What is Service-Learning?
What is Service-Learning? Service-learning combines service to the community with student learning in a way that improves both the student and the community. According to the National and Community Service Trust Act of 1993, service-learning:
Service-learning is a blending of both service and learning goals in such a way that both occur at the same time and are enriched and supported by one another. Service-learning seems to be one of those rare education models that enable all of the participants to be winners.
Service-learning is not a new idea. John Dewey wrote that actions directed toward the welfare of others stimulate academic and social development. William Kirkpatrick in the 1930s "Project Method" argued that learning should take place in a setting outside of school and involve efforts to meet real community needs. With national legislation passed in the early 1990s, community service and especially community service tied to the existing school curricula began to rise.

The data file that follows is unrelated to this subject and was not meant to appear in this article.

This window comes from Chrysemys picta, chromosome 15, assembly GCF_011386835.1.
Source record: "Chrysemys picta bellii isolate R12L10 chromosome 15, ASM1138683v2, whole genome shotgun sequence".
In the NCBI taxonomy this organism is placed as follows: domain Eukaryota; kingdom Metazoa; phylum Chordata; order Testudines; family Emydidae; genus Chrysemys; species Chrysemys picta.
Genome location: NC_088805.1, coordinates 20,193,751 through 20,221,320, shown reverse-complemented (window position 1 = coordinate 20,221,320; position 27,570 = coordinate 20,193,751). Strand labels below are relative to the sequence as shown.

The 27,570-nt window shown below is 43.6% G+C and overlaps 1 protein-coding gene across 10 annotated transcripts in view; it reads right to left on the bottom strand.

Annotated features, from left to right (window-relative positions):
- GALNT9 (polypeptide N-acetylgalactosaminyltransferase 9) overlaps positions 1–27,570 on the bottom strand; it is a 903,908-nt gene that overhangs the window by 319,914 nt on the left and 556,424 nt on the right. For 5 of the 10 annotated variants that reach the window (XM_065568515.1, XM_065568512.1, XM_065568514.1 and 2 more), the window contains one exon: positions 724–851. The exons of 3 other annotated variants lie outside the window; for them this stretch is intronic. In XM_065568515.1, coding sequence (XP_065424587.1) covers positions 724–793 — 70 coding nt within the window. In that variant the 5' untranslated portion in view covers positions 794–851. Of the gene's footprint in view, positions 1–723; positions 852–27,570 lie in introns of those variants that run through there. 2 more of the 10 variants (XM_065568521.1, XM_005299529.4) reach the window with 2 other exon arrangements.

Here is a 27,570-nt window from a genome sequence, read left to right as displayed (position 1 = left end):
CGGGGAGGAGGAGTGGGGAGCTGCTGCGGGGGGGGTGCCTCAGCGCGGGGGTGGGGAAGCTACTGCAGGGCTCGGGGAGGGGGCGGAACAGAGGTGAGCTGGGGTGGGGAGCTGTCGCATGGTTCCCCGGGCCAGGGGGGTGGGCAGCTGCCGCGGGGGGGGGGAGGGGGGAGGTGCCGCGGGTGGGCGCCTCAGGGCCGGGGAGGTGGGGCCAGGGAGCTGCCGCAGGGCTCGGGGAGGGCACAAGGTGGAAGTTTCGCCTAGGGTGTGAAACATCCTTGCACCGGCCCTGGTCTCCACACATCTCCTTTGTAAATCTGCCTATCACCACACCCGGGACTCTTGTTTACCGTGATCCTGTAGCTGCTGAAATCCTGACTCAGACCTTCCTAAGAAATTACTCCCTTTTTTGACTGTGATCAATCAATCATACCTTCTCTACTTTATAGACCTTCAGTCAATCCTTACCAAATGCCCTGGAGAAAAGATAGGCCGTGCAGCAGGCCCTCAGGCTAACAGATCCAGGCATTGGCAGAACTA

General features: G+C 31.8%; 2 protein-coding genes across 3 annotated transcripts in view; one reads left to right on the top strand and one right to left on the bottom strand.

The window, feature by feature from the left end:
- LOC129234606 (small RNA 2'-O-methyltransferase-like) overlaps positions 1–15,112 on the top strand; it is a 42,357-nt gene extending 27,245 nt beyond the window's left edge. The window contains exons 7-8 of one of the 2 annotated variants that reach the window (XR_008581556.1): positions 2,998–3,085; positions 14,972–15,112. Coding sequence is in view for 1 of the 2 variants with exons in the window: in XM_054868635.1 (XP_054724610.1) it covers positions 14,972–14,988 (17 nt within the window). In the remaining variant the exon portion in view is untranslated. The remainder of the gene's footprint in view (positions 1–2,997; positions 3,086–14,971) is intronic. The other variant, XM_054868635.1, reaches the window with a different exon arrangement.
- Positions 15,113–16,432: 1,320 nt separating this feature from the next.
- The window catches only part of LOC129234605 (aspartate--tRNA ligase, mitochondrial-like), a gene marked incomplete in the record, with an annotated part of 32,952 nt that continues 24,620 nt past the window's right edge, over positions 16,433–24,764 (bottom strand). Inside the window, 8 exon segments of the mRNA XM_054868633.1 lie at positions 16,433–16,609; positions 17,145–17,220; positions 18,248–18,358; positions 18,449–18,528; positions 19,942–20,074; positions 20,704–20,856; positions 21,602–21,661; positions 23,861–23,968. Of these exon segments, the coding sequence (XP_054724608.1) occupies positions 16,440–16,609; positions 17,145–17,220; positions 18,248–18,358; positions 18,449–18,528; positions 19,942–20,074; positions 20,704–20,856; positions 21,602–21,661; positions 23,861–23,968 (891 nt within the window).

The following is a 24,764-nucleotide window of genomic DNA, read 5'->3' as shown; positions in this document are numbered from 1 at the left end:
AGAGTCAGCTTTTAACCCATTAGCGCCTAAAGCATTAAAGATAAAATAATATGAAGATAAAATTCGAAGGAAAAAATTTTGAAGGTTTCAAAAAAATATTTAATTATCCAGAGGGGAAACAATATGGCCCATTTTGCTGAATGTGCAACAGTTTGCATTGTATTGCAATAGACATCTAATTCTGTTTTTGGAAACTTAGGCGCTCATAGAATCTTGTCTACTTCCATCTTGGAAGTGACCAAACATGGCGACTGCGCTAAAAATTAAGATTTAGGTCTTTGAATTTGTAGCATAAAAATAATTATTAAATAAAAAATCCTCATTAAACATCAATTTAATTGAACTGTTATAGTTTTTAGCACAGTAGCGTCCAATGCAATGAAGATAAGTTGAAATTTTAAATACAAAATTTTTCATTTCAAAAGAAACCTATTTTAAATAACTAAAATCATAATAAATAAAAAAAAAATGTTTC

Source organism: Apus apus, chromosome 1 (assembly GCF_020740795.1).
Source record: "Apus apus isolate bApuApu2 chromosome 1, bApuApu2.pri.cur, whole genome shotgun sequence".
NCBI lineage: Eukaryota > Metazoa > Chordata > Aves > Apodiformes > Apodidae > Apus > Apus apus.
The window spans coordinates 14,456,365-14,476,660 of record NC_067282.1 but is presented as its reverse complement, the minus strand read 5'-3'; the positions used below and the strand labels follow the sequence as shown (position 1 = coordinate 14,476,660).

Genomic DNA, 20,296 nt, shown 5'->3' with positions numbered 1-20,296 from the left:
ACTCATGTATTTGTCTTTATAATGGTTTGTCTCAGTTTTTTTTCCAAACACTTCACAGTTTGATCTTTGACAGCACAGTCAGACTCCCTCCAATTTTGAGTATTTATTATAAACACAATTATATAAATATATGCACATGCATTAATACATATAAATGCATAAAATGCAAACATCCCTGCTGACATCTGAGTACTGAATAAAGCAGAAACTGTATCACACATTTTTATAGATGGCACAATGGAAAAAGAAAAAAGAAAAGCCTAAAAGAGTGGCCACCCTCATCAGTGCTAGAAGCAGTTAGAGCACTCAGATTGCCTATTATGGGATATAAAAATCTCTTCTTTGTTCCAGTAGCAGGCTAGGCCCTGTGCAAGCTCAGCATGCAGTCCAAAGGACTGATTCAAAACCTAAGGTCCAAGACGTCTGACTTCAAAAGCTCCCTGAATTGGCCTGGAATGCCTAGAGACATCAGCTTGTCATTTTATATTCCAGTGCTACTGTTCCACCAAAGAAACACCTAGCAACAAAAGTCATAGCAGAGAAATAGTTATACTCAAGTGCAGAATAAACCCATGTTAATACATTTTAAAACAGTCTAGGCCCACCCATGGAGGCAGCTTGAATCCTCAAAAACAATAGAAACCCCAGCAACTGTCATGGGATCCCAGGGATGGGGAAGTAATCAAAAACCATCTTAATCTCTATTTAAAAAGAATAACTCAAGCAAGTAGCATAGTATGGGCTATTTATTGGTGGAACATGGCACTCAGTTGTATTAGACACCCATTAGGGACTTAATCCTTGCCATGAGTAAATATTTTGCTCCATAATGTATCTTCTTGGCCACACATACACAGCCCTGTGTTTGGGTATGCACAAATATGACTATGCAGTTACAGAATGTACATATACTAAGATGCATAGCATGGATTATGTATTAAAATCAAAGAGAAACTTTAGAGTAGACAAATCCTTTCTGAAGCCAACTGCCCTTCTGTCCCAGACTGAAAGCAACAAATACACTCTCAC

In the media we often hear about
gangs, drug usage, teenage pregnancies, high drop out rates and the
alienation of today's youth. Early involvement in service-learning
opportunities teaches young people that they can make a difference in
this world. They have talents, capacities, compassion and enthusiasm
that are not utilized in most school settings. Students engaged in a
service-learning activity can no longer be viewed as passive
recipients of education, but must be viewed as competent producers
and willing contributors.
Videos Introducing S-L
Bringing Learning to Life: This 8-minute video produced by Learn and Serve, introduces you to the basics of S-L with examples and interviews from around the U.S.
Learning Park: Service-Learning: This 19-minute video, produced by local public television station Twin Cities Public Television, goes into more depth, looking at S-L from both the school and community partner perspectives.